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[Linrad] Re: polarization measurement with digital downconversion receivers
- Subject: [Linrad] Re: polarization measurement with digital downconversion receivers
- From: Leif Asbrink <sm5bsz.com; leif@xxxxxxxxxxxxxxxx>
- Date: Sun, 22 Feb 2009 22:37:20 +0100
> Forgive me - I do not know how Linrad figures the polarization (is it described on your web site? or is it Joe Taylor's?). It seems to me that Linrad has two signals: one that is known to be vertical and one that is known to be horizontal. I expect that the only phase angle you could measure reliably would be one versus the other - i.e., one is leading or lagging the other. So you might determine that the received signal is (for example) 23 degrees clockwise from the vertical towards the horizontal.
> This 140 degree phase error (or shift) that you describe would apply to both signals - so you would still find that the received signal was "23 degrees clockwise from the vertical towards the horizontal" even with the 140 degree shift - no?
No. It would not, except at the frequency where you calibrated. A time shift
is the same as a phase shift, The correct phase shift at 144.100 MHz might be
302468 degrees. When you calibrate the angle you correct for is something
between 0 and 360 degrees. The missing information about perhaps a thousand
full turns is the fundamental problem. When you move just 50 kHz, the phase shift
from those has to be accounted for, otherwise you get an unacceptable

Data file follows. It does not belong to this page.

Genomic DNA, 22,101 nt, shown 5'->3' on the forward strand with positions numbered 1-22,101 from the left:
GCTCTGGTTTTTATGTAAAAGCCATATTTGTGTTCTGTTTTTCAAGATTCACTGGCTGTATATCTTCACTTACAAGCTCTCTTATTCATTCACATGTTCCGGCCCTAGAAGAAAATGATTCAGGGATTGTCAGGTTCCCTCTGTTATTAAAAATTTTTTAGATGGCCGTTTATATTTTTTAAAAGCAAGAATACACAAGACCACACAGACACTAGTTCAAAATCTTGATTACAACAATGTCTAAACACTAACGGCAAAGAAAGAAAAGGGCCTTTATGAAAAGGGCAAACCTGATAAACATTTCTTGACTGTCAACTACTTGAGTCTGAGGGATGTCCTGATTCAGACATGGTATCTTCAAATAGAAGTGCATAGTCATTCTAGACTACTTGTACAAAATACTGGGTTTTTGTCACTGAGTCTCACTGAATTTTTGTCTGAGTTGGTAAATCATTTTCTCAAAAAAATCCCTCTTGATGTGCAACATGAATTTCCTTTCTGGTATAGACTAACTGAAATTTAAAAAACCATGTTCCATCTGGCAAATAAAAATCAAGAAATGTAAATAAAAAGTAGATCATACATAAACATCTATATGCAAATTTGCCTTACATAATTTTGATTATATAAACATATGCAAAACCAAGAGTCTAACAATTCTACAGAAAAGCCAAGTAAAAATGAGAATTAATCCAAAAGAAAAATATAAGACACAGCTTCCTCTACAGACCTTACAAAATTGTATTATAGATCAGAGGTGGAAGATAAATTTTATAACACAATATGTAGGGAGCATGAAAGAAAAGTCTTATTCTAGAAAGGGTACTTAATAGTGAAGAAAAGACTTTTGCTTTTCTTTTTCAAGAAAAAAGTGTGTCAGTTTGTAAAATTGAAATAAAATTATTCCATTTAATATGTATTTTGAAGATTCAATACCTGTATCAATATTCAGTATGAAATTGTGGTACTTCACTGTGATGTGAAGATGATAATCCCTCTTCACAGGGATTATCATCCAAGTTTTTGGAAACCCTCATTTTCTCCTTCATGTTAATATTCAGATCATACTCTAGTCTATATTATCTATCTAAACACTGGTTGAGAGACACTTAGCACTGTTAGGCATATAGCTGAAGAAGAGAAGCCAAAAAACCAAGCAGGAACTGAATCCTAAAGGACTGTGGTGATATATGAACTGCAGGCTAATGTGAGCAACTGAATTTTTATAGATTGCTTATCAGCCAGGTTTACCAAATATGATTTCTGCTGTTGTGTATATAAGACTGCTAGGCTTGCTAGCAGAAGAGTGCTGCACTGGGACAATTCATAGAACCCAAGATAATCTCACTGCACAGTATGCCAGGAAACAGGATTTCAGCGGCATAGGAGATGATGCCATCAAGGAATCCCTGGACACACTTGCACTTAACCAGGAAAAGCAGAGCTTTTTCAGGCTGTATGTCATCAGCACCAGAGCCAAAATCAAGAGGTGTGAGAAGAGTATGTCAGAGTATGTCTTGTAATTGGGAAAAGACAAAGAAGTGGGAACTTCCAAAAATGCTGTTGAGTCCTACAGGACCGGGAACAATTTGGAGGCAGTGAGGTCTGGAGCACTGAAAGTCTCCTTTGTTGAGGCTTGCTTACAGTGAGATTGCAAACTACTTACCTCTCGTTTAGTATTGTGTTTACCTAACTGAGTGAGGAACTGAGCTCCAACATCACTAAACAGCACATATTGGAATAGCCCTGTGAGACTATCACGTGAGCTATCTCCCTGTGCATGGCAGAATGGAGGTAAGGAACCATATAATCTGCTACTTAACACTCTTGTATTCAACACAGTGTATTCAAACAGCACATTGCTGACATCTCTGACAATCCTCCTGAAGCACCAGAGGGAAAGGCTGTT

> BTW - I believe?that we can sync the CIC filters etc. in the Mercury boards, so I am hoping to have something that works in that way eventually. (Travel in Europe and Asia this month has me away from the shack for an extended amount of time). I am thinking that the first experiment I?would do would be to take the?96 kHz baseband from the audio outputs on the Mercury boards and feed them into a sound card like the Delta44. That way (I hope) no changes would be required on the Linrad MAP65 side of things.
> That would completely remove the issue of making the twin USB ports work (for now anyway).?
Yes. With a signal generator and an oscilloscope you can see the two
audio signals and make sure they have a constant phase relation.
You may then change the signal generator frequency and see how
the phase angle varies with frequency.
If you reset one FPGA you should see the signal come back in a different
phase that has a different behaviour with frequency on its phase
relation to the other channel.
Presumably the analog sound output comes directly from the FPGA and
that would be very fine because then you would have the FPGA sync
problem isolated for a first level of testing.
Leif / SM5BSZ
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